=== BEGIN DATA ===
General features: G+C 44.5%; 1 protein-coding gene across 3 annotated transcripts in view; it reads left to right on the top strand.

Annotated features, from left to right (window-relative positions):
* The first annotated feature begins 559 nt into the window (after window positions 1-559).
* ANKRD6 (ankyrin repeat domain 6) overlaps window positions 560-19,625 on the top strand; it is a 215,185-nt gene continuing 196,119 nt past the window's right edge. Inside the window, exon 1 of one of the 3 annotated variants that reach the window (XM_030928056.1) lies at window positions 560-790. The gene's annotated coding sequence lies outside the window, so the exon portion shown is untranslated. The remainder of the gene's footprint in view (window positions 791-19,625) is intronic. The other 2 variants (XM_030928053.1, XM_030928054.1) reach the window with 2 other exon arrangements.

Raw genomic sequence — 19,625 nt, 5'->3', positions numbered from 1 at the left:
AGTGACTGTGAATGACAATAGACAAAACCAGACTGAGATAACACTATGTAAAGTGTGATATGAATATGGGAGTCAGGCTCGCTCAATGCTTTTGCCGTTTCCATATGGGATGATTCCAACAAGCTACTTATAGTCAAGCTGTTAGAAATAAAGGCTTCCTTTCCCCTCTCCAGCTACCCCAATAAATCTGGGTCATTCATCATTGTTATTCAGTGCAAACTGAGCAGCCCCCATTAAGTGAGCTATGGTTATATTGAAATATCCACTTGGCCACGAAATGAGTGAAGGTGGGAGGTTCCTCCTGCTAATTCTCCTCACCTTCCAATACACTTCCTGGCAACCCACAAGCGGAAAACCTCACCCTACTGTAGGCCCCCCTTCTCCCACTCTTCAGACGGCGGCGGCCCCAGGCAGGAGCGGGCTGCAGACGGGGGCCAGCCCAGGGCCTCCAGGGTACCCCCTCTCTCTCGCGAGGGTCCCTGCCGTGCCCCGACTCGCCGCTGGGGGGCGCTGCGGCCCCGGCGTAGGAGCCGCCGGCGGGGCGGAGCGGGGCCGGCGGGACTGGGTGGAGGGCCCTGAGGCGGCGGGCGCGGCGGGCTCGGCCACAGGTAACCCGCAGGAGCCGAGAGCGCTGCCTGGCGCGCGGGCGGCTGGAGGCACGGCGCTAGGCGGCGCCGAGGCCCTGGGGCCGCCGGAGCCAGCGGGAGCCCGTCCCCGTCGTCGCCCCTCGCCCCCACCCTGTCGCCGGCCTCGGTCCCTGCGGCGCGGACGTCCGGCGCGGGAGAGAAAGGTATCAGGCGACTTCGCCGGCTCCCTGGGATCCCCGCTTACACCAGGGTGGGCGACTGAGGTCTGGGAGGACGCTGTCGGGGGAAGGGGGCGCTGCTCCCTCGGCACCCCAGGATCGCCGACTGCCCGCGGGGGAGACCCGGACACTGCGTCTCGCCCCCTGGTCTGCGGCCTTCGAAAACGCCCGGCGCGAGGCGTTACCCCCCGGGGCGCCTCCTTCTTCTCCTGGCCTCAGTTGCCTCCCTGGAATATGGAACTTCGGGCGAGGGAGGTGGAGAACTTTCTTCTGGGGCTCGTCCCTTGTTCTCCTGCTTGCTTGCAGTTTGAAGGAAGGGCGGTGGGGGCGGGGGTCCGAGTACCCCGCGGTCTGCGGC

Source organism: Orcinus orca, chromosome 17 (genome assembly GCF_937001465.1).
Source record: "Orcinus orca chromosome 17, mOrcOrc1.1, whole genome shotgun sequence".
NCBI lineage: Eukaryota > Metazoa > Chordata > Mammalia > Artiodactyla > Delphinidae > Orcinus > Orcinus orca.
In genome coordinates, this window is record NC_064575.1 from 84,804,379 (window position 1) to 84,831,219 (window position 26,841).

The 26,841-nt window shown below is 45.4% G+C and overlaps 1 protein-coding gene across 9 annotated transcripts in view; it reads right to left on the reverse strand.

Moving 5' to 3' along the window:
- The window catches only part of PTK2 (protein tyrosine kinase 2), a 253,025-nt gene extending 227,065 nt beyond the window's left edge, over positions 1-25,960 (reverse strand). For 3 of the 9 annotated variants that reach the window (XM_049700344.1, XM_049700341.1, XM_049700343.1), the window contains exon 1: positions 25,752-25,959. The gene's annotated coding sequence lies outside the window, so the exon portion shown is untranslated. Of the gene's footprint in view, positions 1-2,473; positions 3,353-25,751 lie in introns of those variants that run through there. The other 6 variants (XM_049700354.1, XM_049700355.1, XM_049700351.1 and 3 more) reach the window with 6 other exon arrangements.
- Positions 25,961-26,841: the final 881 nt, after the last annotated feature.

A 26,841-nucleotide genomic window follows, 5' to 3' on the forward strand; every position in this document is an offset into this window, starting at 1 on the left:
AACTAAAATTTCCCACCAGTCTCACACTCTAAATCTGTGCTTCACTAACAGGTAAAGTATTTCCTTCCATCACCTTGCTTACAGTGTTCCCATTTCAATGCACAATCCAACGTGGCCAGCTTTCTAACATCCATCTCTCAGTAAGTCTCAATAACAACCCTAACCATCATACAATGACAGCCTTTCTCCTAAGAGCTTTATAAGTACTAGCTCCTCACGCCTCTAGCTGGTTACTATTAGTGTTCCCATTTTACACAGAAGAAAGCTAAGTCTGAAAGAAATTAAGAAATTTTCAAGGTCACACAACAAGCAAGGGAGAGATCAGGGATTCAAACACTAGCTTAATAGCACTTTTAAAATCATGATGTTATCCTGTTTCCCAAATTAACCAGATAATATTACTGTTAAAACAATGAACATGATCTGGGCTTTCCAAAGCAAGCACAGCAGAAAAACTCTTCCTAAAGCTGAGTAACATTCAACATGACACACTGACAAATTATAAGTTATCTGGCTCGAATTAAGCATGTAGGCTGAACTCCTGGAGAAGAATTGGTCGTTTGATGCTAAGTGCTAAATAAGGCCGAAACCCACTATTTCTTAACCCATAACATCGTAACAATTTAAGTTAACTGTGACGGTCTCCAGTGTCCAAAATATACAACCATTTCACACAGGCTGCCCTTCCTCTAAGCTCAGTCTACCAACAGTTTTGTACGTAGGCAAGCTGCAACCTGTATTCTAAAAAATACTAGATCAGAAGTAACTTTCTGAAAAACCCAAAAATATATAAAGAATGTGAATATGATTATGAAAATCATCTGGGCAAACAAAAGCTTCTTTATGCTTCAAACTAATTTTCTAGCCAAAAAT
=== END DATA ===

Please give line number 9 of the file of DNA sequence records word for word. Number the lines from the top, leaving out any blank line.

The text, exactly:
NCBI lineage: Eukaryota > Metazoa > Chordata > Mammalia > Artiodactyla > Delphinidae > Orcinus > Orcinus orca.